Gestures and Posers
07 October, 2010
Gestures and Posers

Recently I read a review in New York Times on Nick Cave, chair of fashion department at The School of the Art Institute of Chicago. When I went to The Art Institute, he was new and green, just starting to teach knitting classes. Recently he has been promoted to the head of the entire fashion design department.
The person who used to hold that position was a former professor of mine, a competent, not flashy but extremely knowledgeable and professional.

How this person, who has no substance or competency to be anyone’s boss, got to be the head of the department I will never know.


I found out about the position upgrade it by accident. I came to Chicago to visit my friends and I had decided to literally stick my head into the office and see my former department head. She wasn’t there and I asked the secretary when the chair of the department was coming in. It took me a minute to digest it when she said Nick Cave was out for the day. I told her I wasn’t looking for Nick Cave but for the head of the department. She had heard me right, she said. But still Nick Cave was the chair of the department. It took her some time to convince me that yes, this was true. I was confused and bewildered and I wanted to know why such a decision was made. Sadly the secretary gave in, and told me that as usual it was office politics. Competency doesn’t necessarily mean the top of the food chain. As in politics and in business and in life in general, the smartest people don’t necessarily get to do their jobs. It’s the people who can talk their way into the door using their words and the body language.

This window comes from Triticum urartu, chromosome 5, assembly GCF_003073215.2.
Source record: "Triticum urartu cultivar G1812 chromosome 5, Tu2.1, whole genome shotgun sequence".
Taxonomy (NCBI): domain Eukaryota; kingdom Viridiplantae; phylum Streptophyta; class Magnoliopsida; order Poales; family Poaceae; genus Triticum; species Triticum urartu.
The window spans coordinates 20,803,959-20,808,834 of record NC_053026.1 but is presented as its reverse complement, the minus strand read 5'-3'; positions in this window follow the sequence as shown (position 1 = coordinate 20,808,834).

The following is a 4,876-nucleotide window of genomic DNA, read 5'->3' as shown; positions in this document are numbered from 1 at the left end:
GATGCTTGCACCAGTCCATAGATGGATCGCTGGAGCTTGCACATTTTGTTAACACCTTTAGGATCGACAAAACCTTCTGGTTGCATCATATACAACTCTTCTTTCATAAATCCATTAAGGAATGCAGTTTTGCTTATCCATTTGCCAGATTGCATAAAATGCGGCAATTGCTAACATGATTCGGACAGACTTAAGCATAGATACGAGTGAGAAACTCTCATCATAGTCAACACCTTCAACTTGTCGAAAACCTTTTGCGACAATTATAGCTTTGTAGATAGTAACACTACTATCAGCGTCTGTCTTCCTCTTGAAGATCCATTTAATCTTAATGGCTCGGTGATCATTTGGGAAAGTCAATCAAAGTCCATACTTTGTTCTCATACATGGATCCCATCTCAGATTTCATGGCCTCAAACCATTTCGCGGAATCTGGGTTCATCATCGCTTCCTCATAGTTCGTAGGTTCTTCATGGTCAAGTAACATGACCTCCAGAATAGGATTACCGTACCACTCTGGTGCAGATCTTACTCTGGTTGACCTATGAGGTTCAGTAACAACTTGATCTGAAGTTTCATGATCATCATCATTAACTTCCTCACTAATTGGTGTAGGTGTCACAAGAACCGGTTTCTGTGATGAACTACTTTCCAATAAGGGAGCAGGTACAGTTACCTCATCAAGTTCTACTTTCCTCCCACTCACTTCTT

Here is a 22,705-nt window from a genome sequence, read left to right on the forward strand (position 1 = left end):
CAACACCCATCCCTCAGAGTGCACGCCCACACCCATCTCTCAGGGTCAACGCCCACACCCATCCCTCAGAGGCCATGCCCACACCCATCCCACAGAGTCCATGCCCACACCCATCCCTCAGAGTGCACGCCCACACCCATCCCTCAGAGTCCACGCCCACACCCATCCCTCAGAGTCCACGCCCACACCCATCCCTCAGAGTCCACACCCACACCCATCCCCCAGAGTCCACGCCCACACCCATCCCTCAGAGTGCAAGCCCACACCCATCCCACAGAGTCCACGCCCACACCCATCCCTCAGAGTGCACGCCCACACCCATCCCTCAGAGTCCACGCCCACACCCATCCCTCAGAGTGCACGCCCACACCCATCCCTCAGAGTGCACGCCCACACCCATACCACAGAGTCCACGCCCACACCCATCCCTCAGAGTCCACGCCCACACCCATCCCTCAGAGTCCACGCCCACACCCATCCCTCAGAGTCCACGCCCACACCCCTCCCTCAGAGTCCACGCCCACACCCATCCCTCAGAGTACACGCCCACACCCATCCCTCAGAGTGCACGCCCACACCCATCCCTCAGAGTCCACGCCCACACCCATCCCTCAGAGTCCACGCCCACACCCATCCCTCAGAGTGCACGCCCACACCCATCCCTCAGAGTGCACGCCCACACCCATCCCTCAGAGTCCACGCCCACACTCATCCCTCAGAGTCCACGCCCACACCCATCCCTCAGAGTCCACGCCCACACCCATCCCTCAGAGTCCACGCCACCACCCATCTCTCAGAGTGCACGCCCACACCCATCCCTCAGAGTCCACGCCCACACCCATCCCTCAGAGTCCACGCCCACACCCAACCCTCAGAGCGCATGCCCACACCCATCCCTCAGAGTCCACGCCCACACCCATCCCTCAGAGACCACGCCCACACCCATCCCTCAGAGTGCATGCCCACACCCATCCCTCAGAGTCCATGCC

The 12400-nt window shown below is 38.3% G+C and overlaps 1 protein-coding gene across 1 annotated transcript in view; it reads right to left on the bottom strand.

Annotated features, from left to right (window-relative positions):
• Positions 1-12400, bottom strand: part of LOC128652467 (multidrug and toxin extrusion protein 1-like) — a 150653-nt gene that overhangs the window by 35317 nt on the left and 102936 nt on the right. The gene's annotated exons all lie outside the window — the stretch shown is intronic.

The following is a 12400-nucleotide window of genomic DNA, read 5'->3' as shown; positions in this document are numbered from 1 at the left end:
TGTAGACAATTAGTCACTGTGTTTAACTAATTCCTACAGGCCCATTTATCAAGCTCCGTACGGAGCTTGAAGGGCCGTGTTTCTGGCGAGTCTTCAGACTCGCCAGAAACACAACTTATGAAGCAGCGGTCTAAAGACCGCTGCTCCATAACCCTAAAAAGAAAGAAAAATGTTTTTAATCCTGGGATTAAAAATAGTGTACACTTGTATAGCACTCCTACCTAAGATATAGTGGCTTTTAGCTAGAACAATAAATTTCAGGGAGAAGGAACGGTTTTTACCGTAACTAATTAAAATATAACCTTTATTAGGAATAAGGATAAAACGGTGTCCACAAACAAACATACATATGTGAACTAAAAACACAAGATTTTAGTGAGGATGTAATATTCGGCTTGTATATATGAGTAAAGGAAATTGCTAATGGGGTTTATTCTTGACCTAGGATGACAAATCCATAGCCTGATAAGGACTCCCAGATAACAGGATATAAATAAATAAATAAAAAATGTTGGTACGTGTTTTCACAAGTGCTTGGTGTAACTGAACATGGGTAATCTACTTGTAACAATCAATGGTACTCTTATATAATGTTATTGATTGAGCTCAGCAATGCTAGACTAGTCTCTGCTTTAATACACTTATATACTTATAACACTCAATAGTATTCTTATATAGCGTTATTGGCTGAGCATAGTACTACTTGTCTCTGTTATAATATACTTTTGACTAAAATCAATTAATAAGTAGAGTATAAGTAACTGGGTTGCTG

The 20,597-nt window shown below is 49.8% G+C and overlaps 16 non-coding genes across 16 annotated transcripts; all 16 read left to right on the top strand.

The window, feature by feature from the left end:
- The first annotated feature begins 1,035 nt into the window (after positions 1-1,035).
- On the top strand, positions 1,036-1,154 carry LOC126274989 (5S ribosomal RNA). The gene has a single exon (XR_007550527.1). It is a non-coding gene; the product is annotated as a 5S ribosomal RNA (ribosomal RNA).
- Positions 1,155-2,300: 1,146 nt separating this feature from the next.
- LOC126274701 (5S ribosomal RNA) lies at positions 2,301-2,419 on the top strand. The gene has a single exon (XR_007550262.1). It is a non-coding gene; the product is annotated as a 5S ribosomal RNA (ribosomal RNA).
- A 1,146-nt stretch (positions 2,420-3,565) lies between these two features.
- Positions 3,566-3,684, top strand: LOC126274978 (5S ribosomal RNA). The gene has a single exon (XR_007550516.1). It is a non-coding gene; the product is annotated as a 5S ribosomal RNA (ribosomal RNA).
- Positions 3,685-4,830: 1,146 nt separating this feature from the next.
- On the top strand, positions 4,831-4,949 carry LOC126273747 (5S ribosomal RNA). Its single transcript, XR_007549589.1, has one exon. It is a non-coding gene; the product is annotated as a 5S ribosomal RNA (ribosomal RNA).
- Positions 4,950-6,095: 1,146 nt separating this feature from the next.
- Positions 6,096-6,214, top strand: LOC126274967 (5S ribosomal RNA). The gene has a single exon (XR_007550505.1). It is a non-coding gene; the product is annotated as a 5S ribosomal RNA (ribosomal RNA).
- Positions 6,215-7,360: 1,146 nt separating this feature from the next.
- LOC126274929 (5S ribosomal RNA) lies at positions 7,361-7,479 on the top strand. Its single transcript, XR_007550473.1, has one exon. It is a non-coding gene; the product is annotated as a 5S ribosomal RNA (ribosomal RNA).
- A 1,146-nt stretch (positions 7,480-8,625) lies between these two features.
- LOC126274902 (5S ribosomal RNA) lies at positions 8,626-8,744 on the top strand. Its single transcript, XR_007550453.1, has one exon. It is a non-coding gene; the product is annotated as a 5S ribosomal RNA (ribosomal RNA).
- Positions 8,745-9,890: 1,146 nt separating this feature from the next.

I’ve seen Nick Cave talk, and he talked a lot. He gestured a lot too, and not the Italian kind of gesturing. When I see Italians in New York gesturing it is to emphasize what they are already saying. This man seemed to gesture just for the sake of gesturing and to compensate for the fact that he really wasn’t saying anything.
I went to listen to a CEO of Yahoo give a speech and curiously she commented that she did not think she was the best candidate for the job, but she was a good one. She made up for it with hand gestures. If you closed your eyes and listened to what she was saying there was a lot of unanswered questions at the end of the speech, but if you watched her talk you could see her hands doing the talking for her.


I was more than usually focused on hand gestures this week because it started of with a restaurant that employed a very happy hand gesturing waiter. He pointed here and there and talked about the menu and spread his hands and lifted his arms and circled his hands, and yet had nothing I wanted to order on the menu. Every time I pointed to a dish, it was ‘No longer on the Menu’, or ‘I’m sorry we are completely (at this his hands went wide) out of trout this week’. In short, he had nothing, but he was very diplomatic about it. Like a good old politician.
Politicians are known for posturing and gesturing and saying absolutely nothing. I have no problem with politicians saying little less to nothing, I’d much prefer they act. But that’s the problem isn’t it? Competent people who can get anything worth while done in the government are very few in between. Sure they can talk a good game, and sometimes not so good game, but can they actually deliver? So far it has been one let down after another. A slap in the face of the gay community, a spit on the firefighters and 911 responders of the  September 11th, and a collective punch to the gut for the rest of us, who got swindled on health care.
For all these posers and gesturers, art clowns and political frenemies (that’s friends who sometimes pretend they are enemies) and the rest of these pontificates, I have a gesture too. And it’s not a polite one either.

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